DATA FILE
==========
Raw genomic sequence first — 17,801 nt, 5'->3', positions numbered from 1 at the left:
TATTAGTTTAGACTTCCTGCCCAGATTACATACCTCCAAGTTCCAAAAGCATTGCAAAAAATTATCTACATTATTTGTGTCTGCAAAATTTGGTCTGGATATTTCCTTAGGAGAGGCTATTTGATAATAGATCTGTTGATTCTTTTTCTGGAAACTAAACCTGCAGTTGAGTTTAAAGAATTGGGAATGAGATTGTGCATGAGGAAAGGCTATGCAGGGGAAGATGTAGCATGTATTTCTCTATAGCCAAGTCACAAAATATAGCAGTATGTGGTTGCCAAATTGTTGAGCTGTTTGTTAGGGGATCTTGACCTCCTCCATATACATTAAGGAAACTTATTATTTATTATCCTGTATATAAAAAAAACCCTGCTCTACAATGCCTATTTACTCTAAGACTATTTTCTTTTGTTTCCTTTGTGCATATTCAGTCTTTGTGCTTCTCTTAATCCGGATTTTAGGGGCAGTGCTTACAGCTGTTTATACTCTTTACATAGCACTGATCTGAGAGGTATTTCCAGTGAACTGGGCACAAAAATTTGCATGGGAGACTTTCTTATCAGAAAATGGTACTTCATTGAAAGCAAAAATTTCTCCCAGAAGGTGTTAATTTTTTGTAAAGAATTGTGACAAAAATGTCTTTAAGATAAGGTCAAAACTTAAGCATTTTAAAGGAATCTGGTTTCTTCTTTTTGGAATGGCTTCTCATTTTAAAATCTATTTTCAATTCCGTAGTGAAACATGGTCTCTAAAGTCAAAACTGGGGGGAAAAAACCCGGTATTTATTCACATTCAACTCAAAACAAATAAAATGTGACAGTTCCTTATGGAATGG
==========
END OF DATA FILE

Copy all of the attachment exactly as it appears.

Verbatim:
Raw genomic sequence first — 17,801 nt, 5'->3', positions numbered from 1 at the left:
TATTAGTTTAGACTTCCTGCCCAGATTACATACCTCCAAGTTCCAAAAGCATTGCAAAAAATTATCTACATTATTTGTGTCTGCAAAATTTGGTCTGGATATTTCCTTAGGAGAGGCTATTTGATAATAGATCTGTTGATTCTTTTTCTGGAAACTAAACCTGCAGTTGAGTTTAAAGAATTGGGAATGAGATTGTGCATGAGGAAAGGCTATGCAGGGGAAGATGTAGCATGTATTTCTCTATAGCCAAGTCACAAAATATAGCAGTATGTGGTTGCCAAATTGTTGAGCTGTTTGTTAGGGGATCTTGACCTCCTCCATATACATTAAGGAAACTTATTATTTATTATCCTGTATATAAAAAAAACCCTGCTCTACAATGCCTATTTACTCTAAGACTATTTTCTTTTGTTTCCTTTGTGCATATTCAGTCTTTGTGCTTCTCTTAATCCGGATTTTAGGGGCAGTGCTTACAGCTGTTTATACTCTTTACATAGCACTGATCTGAGAGGTATTTCCAGTGAACTGGGCACAAAAATTTGCATGGGAGACTTTCTTATCAGAAAATGGTACTTCATTGAAAGCAAAAATTTCTCCCAGAAGGTGTTAATTTTTTGTAAAGAATTGTGACAAAAATGTCTTTAAGATAAGGTCAAAACTTAAGCATTTTAAAGGAATCTGGTTTCTTCTTTTTGGAATGGCTTCTCATTTTAAAATCTATTTTCAATTCCGTAGTGAAACATGGTCTCTAAAGTCAAAACTGGGGGGAAAAAACCCGGTATTTATTCACATTCAACTCAAAACAAATAAAATGTGACAGTTCCTTATGGAATGG